The number of shoppers hunting for a bargain in the Boxing Day sales in person has plummeted compared with pre-pandemic levels as the spectre of coronavirus kept many away, new figures show.
Footfall at shopping sites across the UK on Boxing Day up to noon was 45% below the 2019 level, according to data from retail expert Springboard.
In central London, footfall was 67% lower than 2019 numbers, while it was 58% below 2019 in other major UK cities.
But market towns fared slightly better, seeing a 12% decrease from 2019 shopping traffic, while there was only a 7% drop in outer London.
New coronavirus restrictions have come into force today in Wales, Scotland and Northern Ireland, which may have had an impact on the number of shoppers hitting the sales.
Footfall in Northern Ireland was 73% below the 2019 level, 63% lower in Wales, and almost 50% lower in Scotland.
Despite the drop, large queues formed outside the Trafford Centre in Manchester with shoppers waiting since 8am, while bargain hunters also lined up outside Primark in Birmingham and Zara in Bristol.
There were also queues outside Selfridges, Boots, Primark, Disney and Zara on Oxford Street in London.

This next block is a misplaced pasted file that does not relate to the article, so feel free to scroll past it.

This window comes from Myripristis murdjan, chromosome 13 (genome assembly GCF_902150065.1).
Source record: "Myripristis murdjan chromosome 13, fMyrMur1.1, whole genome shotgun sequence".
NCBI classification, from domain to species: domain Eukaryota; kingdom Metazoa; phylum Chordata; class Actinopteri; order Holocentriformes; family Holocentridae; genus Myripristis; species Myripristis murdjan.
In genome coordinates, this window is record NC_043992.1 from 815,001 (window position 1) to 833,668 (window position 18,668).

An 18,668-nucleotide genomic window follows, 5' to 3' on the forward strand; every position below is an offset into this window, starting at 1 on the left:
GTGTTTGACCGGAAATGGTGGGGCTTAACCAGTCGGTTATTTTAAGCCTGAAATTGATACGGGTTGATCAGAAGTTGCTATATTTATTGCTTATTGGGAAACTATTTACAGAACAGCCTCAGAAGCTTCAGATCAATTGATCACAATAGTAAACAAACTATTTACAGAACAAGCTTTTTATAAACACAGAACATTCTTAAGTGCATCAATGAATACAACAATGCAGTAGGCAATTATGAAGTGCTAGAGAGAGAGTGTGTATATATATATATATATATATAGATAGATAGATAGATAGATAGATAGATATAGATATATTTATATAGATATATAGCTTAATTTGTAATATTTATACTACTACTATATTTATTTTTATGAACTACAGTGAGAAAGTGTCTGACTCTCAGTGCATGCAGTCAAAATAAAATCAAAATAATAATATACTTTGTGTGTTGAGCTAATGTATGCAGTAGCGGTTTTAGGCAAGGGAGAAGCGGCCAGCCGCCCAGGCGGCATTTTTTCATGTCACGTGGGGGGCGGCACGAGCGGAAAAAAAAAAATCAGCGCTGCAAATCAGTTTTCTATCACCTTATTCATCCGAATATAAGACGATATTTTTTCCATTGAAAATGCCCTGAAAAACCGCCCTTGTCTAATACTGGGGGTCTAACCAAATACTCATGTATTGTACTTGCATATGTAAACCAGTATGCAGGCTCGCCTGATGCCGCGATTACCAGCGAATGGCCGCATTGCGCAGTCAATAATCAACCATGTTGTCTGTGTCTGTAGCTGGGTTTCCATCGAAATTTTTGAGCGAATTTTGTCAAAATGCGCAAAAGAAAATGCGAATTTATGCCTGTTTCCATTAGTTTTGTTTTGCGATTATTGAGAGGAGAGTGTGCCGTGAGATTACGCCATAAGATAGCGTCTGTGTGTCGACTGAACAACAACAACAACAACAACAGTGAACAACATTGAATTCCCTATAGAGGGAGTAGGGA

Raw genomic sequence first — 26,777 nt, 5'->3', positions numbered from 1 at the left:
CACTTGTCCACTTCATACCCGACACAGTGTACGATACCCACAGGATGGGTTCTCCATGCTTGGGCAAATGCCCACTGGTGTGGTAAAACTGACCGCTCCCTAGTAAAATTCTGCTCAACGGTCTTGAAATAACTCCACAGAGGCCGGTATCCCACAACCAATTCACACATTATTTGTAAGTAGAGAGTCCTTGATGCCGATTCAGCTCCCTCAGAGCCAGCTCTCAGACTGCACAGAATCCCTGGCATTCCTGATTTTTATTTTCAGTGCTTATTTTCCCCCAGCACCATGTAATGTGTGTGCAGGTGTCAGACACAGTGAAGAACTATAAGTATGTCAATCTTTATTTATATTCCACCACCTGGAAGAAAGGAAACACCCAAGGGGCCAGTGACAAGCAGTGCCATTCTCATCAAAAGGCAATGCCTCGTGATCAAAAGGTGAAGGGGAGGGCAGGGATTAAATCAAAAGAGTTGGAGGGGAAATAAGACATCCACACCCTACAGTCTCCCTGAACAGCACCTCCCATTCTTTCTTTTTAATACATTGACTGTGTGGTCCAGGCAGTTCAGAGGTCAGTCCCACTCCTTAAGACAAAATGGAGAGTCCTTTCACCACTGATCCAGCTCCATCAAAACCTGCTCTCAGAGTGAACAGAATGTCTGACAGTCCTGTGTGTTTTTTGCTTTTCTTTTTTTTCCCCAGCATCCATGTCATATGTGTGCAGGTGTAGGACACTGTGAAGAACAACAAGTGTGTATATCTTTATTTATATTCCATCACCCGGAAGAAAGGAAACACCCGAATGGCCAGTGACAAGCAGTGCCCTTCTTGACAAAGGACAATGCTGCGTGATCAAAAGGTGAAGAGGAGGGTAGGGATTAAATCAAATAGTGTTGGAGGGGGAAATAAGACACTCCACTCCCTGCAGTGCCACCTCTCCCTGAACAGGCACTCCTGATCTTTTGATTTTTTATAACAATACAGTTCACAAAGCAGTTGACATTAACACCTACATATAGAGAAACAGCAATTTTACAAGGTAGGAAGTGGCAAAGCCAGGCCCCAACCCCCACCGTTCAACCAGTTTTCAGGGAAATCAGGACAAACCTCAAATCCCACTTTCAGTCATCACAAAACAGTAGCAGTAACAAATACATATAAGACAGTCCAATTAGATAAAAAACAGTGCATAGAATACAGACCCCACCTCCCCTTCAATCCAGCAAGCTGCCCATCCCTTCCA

Queueing outside the Disney store in Oxford Street, London to shop on her daughter’s behalf, Nic Portway from London told the PA news agency she was not planning on spending much in the sales but was happy to still go to the shops in person despite the rise in Covid cases.
She said: “I am not really surprised by how many people are out because we have got to get on with it, there is always going to be another variant so what do we do?
“We can’t keep locking down every time there is a new variant otherwise everything will just stop.”
Another shopper said she only came out on Boxing Day because her planned Christmas Day online shopping at Zara fell through due to an error on the app.
The woman said: “I was surprised to see this many people out and about, when I walked down Oxford Circus there was hardly anyone around, but then when I arrived at Oxford Street there were big queues, all around the corners.”
Masks were worn by most shoppers on Oxford Street, whether in a queue or walking around but many of the shops were not full of people.